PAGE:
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An excerpt from www.HouseOfNames.com archives copyright 2000 - 2016


The Dill name is an important part of the history of the ancient Anglo-Saxon tribes of Britain. Dill is derived from the baptismal name meaning the son of Dilk. The surname was originally of Dutch origin and was brought into England during the Norman Conquest of 1066. Baptismal names began to appear as surnames relatively late in the growth of the naming tradition. This is a little surprising, given the popularity of biblical figures in the Christian countries of Europe. Nevertheless, surnames derived from baptismal names grew in popularity during the Middle Ages, and have become one of the foremost sources for surnames.

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Before the last few hundred years, the English language had no fast system of spelling rules. For that reason, spelling variations are commonly found in early Anglo-Saxon surnames. Over the years, many variations of the name Dill were recorded, including Dilke, Dilkes, Dilks, Dilley, Dill, Dillow and others.

First found in Warwickshire. "Maxstoke Castle is the property of Capt. Thomas Dilke, R.N., a descendant of Sir Thomas Dilke, who purchased it in the 41st of Elizabeth from Sir Thomas Egerton, keeper of the great seal: the buildings occupy an irregular quadrilateral area, inclosed by an embattled wall, and defended at the angles by octagonal towers, and are in a fine state of preservation." [1]


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This web page shows only a small excerpt of our Dill research. Another 95 words (7 lines of text) are included under the topic Early Dill History in all our PDF Extended History products.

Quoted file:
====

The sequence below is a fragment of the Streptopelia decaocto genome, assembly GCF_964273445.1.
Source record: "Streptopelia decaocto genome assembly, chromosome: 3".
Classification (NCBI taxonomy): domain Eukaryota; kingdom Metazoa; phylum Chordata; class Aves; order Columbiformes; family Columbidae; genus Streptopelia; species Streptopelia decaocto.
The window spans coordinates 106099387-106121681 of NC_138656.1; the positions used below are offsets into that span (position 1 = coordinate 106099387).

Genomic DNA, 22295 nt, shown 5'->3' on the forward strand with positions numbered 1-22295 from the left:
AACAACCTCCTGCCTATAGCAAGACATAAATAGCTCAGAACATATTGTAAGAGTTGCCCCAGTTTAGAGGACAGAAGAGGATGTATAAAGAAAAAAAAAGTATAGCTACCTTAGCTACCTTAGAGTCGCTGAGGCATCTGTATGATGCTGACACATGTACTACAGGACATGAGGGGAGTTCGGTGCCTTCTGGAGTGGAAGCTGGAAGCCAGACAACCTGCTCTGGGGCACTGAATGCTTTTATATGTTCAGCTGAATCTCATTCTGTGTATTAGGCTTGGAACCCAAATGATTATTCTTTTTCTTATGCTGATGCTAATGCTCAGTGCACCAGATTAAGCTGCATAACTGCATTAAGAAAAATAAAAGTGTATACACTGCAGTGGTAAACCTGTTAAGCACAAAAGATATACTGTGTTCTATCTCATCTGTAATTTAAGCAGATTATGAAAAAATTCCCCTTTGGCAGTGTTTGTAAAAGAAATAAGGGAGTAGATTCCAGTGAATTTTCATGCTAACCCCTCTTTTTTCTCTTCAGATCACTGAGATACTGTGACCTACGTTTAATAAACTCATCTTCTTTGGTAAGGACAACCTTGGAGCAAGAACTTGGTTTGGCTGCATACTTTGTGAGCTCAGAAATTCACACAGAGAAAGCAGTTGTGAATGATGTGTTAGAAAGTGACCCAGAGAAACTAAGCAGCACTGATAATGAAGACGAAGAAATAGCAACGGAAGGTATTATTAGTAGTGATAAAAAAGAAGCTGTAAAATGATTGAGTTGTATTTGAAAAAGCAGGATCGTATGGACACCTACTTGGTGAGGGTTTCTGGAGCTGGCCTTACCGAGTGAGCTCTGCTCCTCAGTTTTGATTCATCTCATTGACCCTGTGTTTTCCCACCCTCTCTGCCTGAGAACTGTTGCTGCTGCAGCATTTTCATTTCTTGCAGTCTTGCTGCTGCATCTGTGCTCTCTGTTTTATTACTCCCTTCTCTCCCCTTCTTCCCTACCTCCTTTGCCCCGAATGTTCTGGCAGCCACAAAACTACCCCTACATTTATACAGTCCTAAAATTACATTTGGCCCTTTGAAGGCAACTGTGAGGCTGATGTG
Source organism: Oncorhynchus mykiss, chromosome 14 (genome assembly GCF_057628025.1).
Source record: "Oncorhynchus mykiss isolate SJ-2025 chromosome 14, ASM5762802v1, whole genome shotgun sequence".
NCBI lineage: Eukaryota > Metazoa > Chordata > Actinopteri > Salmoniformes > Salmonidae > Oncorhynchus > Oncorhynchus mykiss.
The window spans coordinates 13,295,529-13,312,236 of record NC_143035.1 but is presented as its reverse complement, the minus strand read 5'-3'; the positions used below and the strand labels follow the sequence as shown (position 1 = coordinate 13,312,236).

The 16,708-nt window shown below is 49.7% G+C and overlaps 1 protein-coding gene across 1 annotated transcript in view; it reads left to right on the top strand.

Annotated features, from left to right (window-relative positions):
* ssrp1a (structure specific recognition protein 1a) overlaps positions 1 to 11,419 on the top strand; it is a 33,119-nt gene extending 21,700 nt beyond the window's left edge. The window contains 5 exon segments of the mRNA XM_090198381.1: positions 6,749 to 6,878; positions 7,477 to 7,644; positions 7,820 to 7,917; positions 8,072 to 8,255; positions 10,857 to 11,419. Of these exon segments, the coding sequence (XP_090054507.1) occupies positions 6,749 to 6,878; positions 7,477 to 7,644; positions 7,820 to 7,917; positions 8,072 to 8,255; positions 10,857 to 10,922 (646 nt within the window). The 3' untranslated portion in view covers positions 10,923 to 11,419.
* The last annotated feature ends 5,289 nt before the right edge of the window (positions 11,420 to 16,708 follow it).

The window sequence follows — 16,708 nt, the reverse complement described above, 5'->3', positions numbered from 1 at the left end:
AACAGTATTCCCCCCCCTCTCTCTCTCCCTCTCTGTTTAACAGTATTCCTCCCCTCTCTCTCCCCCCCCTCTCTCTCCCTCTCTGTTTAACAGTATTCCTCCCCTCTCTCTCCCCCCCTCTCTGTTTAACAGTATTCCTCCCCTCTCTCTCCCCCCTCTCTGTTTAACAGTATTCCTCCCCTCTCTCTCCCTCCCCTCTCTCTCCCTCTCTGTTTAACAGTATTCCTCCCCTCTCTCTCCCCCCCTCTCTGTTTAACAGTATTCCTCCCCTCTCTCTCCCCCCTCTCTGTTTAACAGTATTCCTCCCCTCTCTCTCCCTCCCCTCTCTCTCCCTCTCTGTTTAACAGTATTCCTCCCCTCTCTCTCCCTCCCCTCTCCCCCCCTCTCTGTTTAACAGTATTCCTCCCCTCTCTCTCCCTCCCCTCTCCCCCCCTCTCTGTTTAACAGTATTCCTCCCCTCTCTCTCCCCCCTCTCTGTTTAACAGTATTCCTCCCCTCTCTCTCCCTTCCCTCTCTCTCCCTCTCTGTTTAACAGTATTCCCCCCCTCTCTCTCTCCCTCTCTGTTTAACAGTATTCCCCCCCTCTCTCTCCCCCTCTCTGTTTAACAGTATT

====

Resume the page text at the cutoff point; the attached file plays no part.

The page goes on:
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More information is included under the topic Early Dill Notables in all our PDF Extended History products.

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To escape oppression and starvation at that time, many English families left for the "open frontiers" of the New World with all its perceived opportunities. In droves people migrated to the many British colonies, those in North America in particular, paying high rates for passages in cramped, unsafe ships. Although many of the settlers did not make the long passage alive, those who did see the shores of North America perceived great opportunities before them. Many of the families that came from England went on to make essential contributions to the emerging nations of Canada and the United States. Research into various historical records revealed some of first members of the Dill family emigrate to North America:

Dill Settlers in United States in the 17th Century


  • Rachell Dill, who landed in Virginia in 1637
  • Lawrence Dill settled in Summers Island in 1673

Dill Settlers in United States in the 18th Century


  • Annanias Dill, who landed in New York, NY in 1710
  • Wilhelm Dill, who landed in New York, NY in 1710
  • Johan Michael Dill, who arrived in Pennsylvania in 1733
  • Adam Dill, who landed in Pennsylvania in 1737
  • John Michael Dill, who landed in Pennsylvania in 1740


Dill Settlers in United States in the 19th Century


  • George Dill, who arrived in Pennsylvania in 1802
  • Henry Dill, who landed in Allegany (Allegheny) County, Pennsylvania in 1840